Journalists in Virginia, and across the country, need to get better at calling racist things racist. And newsrooms need to improve diversity and begin treating race-related stories in a more even-handed manner.
These were two overwhelming sentiments expressed earlier this week at the Virginia Commonwealth University panel discussion, “Blackface, the Scandal and the Media: A Discussion about Racism in Virginia” where four Richmond-area journalists discussed Virginia’s recent blackface scandals and how the scandals were covered by the media.
The panel, which was sponsored by the VCU Richard T. Robertson School of Media and Culture, was moderated by Clarence Thomas, an associate professor of journalism in the Robertson School.
Panelists included: Michael Paul Williams from the Richmond Times-Dispatch; Samantha Willis, a widely published freelance journalist in Virginia; Mechelle Henkerson, a reporter for the Virginia Mercury; and Jeff South, Robertson School journalism professor and director of VCU’s Capital News Service.
“I think some things go right past a lot of journalists and they don’t think twice.They’re like, ‘This isn’t racist, they didn’t use the n-word.’ There is no understanding of the nuance of racism in the vast majority of newsrooms,” Henkerson said. “And so our job of holding people accountable when they do something wrong, we’re just not performing that well when it comes to racism as the press.”
The panel agreed that the media have inherent biases that affect the way in which stories involving race are covered.
“We don’t call out bad behavior and bad policy when they clearly are bad,” South said.
For example, Thomas asked the panel why the primary focus was on the person in blackface in Gov. Northam’s yearbook photo and not the individual wearing a Ku Klux Klan robe. The panel said inherent biases and a general lack of historical understanding of race relations caused a lot of the media coverage to not give equal attention to the KKK in its coverage.
Henkerson, from the Virginia Mercury, said she believes that the focus just on blackface was caused in some part because of the lack of diversity among reporters. This point was echoed by the rest of the panel throughout the remainder of the discussion.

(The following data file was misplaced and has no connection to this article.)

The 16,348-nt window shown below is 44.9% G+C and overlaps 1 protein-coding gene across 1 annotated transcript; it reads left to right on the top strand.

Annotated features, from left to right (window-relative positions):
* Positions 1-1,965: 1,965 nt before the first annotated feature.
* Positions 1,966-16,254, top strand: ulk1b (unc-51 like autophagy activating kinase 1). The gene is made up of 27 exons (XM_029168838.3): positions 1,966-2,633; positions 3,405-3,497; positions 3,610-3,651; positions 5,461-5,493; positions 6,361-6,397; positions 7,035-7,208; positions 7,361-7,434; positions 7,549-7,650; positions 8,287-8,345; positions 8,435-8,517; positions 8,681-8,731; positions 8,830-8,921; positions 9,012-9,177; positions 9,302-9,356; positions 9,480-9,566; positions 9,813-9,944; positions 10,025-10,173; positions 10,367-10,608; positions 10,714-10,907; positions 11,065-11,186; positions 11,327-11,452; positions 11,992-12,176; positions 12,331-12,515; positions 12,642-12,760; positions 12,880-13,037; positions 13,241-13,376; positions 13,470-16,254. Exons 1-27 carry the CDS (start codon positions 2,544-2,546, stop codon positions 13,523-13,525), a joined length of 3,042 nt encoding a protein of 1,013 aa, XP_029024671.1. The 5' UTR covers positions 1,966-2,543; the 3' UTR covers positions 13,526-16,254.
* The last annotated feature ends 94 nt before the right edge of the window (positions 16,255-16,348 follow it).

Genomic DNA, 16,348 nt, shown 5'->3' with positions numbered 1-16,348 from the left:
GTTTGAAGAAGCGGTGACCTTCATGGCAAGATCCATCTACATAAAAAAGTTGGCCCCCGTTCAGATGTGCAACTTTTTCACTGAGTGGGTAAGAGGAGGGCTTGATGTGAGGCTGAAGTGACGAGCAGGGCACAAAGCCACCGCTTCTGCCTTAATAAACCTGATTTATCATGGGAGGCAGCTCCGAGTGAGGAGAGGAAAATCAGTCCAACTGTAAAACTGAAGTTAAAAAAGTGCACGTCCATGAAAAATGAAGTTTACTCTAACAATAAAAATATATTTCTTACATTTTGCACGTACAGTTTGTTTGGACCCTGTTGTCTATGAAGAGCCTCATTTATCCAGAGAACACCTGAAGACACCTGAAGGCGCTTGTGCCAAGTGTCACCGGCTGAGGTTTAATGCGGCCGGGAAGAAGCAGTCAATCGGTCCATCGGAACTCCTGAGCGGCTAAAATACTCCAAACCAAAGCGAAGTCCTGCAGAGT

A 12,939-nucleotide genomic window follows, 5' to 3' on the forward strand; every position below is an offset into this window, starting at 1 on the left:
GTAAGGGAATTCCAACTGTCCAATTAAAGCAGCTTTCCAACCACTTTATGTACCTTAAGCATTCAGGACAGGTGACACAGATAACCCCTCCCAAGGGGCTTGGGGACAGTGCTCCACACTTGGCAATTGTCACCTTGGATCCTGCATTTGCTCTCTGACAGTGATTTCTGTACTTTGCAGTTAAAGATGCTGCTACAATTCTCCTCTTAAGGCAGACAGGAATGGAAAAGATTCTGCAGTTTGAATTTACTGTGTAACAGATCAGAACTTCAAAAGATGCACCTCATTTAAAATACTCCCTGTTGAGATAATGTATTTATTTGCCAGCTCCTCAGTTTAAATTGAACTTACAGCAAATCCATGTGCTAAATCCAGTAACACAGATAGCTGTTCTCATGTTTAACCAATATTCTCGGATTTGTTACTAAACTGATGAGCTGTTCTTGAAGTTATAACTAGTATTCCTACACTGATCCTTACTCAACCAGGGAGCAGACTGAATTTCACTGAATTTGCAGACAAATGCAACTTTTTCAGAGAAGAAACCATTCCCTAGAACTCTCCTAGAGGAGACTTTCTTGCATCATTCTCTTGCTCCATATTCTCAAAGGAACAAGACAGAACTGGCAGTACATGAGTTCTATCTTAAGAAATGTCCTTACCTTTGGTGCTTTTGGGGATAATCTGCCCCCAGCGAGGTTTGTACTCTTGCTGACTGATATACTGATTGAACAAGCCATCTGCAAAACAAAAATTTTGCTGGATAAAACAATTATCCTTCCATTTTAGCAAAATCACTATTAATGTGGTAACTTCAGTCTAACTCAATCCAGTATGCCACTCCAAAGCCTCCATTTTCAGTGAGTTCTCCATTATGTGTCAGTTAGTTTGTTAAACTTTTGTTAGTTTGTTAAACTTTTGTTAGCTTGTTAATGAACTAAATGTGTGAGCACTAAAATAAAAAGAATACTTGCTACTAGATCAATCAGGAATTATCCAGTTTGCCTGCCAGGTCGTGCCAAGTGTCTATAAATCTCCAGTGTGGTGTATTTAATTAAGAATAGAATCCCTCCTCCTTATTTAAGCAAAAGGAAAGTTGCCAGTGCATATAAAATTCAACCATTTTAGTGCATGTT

“All these issues reflect implicit bias,” Williams said. “You’ve got to have diversity in the room to combat that. Newsrooms poorly reflect the communities that they serve.”
Another point regarding newsrooms that was made by Willis was that news organizations need to quit relying on black journalists to cover all minority-related stories. This is a disservice to the newsroom, readers and the communities being covered, she said. The diversity beat should be given more serious consideration and treated equally with other long-established beats like education and government, she said.
Adding to that, Williams said it’s not just diversity among reporters that is an issue. It’s also about who is sending the reporters out to cover stories—the editors. Editors’ perspectives matter just as much as reporters’ perspectives in the reporting process, Williams said. If an editor does not see an issue where there potentially is one, they are unlikely to send a reporter out to report on it.
Panelists pointed out that racism is not just the media’s responsibility to handle. It’s also a responsibility of other societal institutions such as legal, education, government and others. With that said, the panel agreed that the media have to contribute to any type of substantial change.
“If we can solve it here (in Virginia), we can solve it in America,” Williams said, adding that Virginia’s role as a national metaphor regarding race should not be underestimated and that it has the potential to start a national healing.